By Richard Hallett, Manager of the Marlborough UK Multi-Cap Growth Fund. The opinions expressed are as of October 2018 and may change as subsequent conditions vary.
With the final shape of Brexit still impossible to predict, uncertainty about the political direction the country will take and many High Street retailers limping along in a precarious state, there are clear macroeconomic challenges for UK PLC.
On a more positive note though, plenty of UK businesses are continuing to achieve strong growth. In many cases, these are companies benefiting from powerful trends changing the way we do business, spend our money or lead our lives.
Where these long-term structural trends are channelling money into a particular business area, the leading companies in that field should benefit from a strong tailwind, providing the potential for robust growth irrespective of wider macroeconomic conditions.
Such businesses can be termed ‘secular growth’ companies and they can be found across the full breadth of the market cap spectrum.
The structural growth trends they are benefiting from can range from cutting-edge technology through to less exciting, but nonetheless powerful changes.
Increasing global regulation
One example of the latter is increasing regulation. This is a global trend affecting virtually every area of life, with new rules, restrictions and safeguards being introduced at local, national and international levels. New regulations relate to everything from food hygiene and pest control to building safety.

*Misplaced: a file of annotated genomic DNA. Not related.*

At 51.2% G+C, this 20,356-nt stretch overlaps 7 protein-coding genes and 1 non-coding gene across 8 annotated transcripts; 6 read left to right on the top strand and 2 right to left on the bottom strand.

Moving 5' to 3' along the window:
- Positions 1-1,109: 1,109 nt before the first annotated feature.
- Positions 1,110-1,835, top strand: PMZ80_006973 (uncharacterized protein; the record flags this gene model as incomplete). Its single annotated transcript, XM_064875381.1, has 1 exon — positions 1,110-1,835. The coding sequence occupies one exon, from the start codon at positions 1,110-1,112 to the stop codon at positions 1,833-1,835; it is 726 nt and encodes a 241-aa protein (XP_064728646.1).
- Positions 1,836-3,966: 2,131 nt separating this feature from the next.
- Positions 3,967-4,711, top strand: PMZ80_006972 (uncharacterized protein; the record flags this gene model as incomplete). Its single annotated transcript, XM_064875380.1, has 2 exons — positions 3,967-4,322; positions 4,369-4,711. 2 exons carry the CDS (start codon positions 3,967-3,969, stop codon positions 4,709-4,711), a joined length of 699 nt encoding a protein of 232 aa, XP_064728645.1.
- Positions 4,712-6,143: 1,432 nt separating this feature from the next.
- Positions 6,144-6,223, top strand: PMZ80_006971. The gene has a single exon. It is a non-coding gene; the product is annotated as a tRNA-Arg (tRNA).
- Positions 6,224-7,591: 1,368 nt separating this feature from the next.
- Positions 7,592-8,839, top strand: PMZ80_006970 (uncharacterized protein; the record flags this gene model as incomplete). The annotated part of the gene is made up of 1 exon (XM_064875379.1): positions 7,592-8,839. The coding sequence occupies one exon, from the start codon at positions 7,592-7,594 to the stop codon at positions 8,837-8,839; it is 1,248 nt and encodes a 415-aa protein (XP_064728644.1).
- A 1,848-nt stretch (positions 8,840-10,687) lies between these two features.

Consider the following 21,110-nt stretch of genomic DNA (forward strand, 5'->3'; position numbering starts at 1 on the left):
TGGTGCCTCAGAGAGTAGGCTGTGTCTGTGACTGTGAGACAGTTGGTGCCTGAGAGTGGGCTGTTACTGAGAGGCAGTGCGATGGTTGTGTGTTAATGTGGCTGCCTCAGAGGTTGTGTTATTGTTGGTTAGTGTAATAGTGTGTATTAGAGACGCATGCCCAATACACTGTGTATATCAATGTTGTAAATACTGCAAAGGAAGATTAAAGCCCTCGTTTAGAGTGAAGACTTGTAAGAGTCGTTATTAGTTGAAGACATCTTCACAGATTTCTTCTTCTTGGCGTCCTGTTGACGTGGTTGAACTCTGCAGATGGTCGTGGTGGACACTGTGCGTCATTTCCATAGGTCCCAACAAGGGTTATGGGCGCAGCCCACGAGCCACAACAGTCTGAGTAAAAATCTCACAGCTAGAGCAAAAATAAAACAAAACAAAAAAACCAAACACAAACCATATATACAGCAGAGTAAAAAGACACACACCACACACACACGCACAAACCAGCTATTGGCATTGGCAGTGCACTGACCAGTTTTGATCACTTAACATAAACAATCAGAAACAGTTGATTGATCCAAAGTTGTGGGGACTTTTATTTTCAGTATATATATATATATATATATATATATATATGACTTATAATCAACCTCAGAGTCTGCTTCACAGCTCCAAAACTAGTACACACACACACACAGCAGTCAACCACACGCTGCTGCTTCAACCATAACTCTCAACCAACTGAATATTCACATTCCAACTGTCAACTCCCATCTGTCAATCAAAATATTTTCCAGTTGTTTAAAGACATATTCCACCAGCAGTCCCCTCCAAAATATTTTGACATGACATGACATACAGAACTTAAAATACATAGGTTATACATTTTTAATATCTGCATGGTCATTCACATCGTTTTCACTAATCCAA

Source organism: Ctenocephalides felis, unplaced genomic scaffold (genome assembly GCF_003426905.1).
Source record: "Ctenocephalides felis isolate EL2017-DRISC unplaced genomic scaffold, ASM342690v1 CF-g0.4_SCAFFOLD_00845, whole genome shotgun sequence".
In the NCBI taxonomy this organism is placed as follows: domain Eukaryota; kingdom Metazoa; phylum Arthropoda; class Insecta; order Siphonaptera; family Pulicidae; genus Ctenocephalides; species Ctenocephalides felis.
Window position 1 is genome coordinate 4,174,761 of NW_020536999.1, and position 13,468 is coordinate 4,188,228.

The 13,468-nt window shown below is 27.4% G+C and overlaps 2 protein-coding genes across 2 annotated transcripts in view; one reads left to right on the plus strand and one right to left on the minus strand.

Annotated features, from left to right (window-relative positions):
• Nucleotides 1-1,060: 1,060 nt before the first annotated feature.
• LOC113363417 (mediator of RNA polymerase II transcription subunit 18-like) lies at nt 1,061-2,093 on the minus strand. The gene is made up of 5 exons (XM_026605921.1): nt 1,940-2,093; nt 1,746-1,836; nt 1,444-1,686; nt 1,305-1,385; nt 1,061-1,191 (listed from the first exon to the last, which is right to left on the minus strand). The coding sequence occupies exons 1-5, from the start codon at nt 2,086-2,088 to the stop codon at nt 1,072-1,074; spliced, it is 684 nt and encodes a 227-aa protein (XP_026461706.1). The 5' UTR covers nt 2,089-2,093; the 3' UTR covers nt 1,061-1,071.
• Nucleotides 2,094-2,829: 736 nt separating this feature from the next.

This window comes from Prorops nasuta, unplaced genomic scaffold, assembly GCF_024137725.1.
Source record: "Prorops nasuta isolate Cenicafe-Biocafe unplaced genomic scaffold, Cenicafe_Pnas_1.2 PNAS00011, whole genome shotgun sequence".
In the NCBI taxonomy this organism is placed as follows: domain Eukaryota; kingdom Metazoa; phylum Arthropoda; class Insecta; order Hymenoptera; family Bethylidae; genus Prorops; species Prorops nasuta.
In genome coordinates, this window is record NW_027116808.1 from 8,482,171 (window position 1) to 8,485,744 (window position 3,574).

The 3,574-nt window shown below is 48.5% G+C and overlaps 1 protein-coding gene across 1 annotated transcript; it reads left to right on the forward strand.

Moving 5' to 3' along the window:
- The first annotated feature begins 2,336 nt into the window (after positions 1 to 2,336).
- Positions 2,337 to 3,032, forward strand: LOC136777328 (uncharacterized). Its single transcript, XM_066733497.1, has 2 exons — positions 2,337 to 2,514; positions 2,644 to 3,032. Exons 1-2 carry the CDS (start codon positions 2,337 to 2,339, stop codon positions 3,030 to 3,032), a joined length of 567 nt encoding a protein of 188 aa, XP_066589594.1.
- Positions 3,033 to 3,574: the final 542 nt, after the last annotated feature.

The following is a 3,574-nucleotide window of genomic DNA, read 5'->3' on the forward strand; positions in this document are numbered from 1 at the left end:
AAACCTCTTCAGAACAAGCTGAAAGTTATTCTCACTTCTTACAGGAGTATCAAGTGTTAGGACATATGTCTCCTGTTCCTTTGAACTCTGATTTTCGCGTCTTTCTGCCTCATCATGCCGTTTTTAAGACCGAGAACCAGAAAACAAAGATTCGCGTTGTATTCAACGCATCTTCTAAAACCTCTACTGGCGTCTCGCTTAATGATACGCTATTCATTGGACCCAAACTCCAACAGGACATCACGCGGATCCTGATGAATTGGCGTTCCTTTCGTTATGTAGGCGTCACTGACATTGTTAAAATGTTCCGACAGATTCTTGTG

One beneficiary is FTSE 100-listed Halma, a group specialising in health and safety products. Its almost 50 subsidiary companies make products ranging from fire detection systems and emergency phones for lifts to corrosion detectors to monitor the structural integrity of bridges.
The company believes increasing global regulation should drive continuing growth in demand for its products, protect margins and provide a degree of security of income in difficult economic conditions.
Halma is acquisitive, using strong cashflows to buy up smaller businesses and in June the group reported adjusted pre-tax profits for the year up 10% to £214m.
Intertek, another FTSE 100 company, is also benefiting from the trend for greater regulation. It provides testing, inspection and certification for products in a broad range of industries globally.
It is a multi-faceted business – testing goods and auditing services, checking everything from the quality of oil coming out of the ground to the effectiveness of cyber-security measures.
Intertek is a consolidator, making earnings-enhancing acquisitions by buying up smaller businesses, reaping the benefits of cost synergies and selling new services to its global customer base.
In August, the company announced half-year profits before tax of £214m, up 7.5%, on a constant currency rate basis, compared with the first six months of 2017.
Growing healthcare spending